Massive boxship orderbook delivering into record ageing fleet

Container shipping is entering a once in a generation fleet renewal with a record orderbook delivering into a fleet that is now primed for much demolition with shipping organisation BIMCO reporting today boxships now have reached the highest average age on record.

“Container ships have reached their highest average age yet at 14.2 years, the highest average age of the three main shipping sectors. The dry bulk fleet has an average age of 11.9 years whereas tankers on average are 12.8 years old,” commented Niels Rasmussen, chief shipping analyst at BIMCO.

Currently, 21% of ships in the container fleet are now older than 20 years and thereby prime candidates for recycling in the coming years, according to BIMCO. Of the ships older than 20 years, the size segments 0-2,999 teu and 3,000-5,999 teu contribute 76% and 16% respectively, highlighting that fleet renewal in the past years has been focused on the post-panamax segments.

“Perhaps more importantly, nearly 70% of all containerships are over 10 years old. All ships built according to slow steaming principles so far, have been delivered within the last 10 years, allowing for lower energy consumption per container carried,” said Rasmussen.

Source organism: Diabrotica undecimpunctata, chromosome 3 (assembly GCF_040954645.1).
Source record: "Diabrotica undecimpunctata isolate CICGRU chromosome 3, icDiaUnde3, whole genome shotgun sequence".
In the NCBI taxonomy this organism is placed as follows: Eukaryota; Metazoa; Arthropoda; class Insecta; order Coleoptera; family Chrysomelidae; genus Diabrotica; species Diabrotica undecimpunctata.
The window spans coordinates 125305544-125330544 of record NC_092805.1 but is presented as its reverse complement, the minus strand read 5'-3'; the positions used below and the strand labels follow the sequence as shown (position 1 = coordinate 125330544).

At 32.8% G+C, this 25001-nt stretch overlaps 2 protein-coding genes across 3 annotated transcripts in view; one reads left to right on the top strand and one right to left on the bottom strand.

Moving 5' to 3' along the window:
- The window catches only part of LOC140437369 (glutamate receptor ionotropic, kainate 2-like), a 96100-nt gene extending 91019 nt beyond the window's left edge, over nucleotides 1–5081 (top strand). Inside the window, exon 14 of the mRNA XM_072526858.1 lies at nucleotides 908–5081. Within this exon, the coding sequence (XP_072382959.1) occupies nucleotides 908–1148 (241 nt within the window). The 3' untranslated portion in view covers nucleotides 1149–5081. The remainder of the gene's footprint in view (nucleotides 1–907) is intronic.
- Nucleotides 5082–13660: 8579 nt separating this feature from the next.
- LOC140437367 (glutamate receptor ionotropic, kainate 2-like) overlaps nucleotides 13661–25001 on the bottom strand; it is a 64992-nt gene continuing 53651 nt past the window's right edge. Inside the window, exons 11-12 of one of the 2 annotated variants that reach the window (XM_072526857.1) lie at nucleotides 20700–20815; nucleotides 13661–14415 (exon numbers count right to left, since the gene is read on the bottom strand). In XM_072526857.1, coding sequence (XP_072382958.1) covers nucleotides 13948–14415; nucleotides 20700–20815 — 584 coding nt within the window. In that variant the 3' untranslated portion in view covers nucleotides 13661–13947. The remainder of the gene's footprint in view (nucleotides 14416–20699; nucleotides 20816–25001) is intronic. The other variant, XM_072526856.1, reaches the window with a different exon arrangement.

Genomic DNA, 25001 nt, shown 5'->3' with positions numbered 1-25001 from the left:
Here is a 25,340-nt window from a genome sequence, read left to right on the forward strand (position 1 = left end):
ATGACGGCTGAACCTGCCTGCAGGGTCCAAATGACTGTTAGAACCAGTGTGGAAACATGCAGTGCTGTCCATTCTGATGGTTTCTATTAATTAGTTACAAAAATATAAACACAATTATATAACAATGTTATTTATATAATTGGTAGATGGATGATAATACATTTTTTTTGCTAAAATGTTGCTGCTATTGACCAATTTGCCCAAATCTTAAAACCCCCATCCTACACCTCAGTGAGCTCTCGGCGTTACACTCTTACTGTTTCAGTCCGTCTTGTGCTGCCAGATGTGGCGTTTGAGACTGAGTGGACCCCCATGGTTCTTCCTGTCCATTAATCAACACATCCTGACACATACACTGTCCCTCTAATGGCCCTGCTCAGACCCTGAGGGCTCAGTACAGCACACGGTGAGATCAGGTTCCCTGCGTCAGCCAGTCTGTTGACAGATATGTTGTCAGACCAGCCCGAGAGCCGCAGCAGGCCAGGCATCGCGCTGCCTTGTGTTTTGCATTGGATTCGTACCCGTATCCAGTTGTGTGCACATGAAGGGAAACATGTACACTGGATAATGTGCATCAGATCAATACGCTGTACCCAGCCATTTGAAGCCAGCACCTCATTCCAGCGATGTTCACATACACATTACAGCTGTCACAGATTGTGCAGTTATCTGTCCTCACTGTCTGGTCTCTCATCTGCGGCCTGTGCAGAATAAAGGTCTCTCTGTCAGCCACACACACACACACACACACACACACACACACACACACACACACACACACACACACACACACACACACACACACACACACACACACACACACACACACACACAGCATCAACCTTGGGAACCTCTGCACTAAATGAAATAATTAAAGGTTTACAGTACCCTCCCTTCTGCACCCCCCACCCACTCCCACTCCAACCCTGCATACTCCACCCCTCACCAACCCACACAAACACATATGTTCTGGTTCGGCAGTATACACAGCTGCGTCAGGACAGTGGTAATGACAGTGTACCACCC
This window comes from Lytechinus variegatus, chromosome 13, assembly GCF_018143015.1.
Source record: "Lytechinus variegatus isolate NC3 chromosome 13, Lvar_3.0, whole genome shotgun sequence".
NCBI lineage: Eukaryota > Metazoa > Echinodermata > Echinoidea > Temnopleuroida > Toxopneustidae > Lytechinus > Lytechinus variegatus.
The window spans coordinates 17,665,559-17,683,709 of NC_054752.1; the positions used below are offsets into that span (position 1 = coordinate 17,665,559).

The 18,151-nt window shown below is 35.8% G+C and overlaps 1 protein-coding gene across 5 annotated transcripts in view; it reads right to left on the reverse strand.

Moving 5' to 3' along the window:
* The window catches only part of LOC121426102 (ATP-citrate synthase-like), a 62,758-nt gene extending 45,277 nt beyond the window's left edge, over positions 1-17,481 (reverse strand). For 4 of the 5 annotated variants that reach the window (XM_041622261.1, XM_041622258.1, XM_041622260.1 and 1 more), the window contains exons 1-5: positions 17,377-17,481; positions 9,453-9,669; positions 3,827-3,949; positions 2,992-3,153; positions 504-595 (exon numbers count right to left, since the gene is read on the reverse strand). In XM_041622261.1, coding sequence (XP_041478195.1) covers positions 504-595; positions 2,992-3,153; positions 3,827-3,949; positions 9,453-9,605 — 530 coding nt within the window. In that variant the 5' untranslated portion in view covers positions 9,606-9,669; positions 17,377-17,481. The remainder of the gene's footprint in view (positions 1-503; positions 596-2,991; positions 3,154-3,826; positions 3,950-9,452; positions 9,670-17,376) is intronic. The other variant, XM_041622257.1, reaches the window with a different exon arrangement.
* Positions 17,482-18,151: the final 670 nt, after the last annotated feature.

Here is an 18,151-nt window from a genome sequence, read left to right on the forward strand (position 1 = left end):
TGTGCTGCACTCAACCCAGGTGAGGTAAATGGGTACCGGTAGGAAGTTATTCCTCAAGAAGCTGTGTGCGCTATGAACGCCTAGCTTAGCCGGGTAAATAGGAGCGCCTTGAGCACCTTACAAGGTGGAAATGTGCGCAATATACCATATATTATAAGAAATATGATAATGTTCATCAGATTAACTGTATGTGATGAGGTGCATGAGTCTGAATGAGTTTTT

Data from Clarksons Research shows there are 902 containerships on order, an all-time high, equivalent to 25% of the extant fleet.

Despite the significant downturn experienced in container freight rates during the past 15 months, recycling of ships during 2023 has remained low compared with the past 10 years. In the first nine months, 57 ships have been recycled compared to 81 on average during the previous 10 years.

The urge to scrap will likely grow as container shipping faces many quarters of red ink coming up and with Clarksons data showing that 2.5% of the fleet today is already above 25 years old.

Container carriers were forecast to report a combined loss of $15bn in 2024, according to the latest Container Market Annual Review and Forecast from UK consultants Drewry.

Drewry predicts it will not be until 2026 that fleet and demand growth will be in sync.

“Based on our long-term supply-demand projections, carriers face a relentless challenge to achieve equilibrium over the next few years,” said Simon Heaney, Drewry’s senior manager of container research.

Analysts at Sea-Intelligence, meanwhile, have suggested that 2026 is too optimistic.

The year 2028 is the earliest for overcapacity absorption of all the new capacity flowing out of yards in Asia, according to analysis from Sea-Intelligence, which is in line with the play-out after the global financial crisis.

Describing the current cycle, Sea-Intelligence noted in its latest weekly report: “This would imply an eight-year span, which is in essence the same as the cycle from the financial crisis until balance was again restored in 2017.”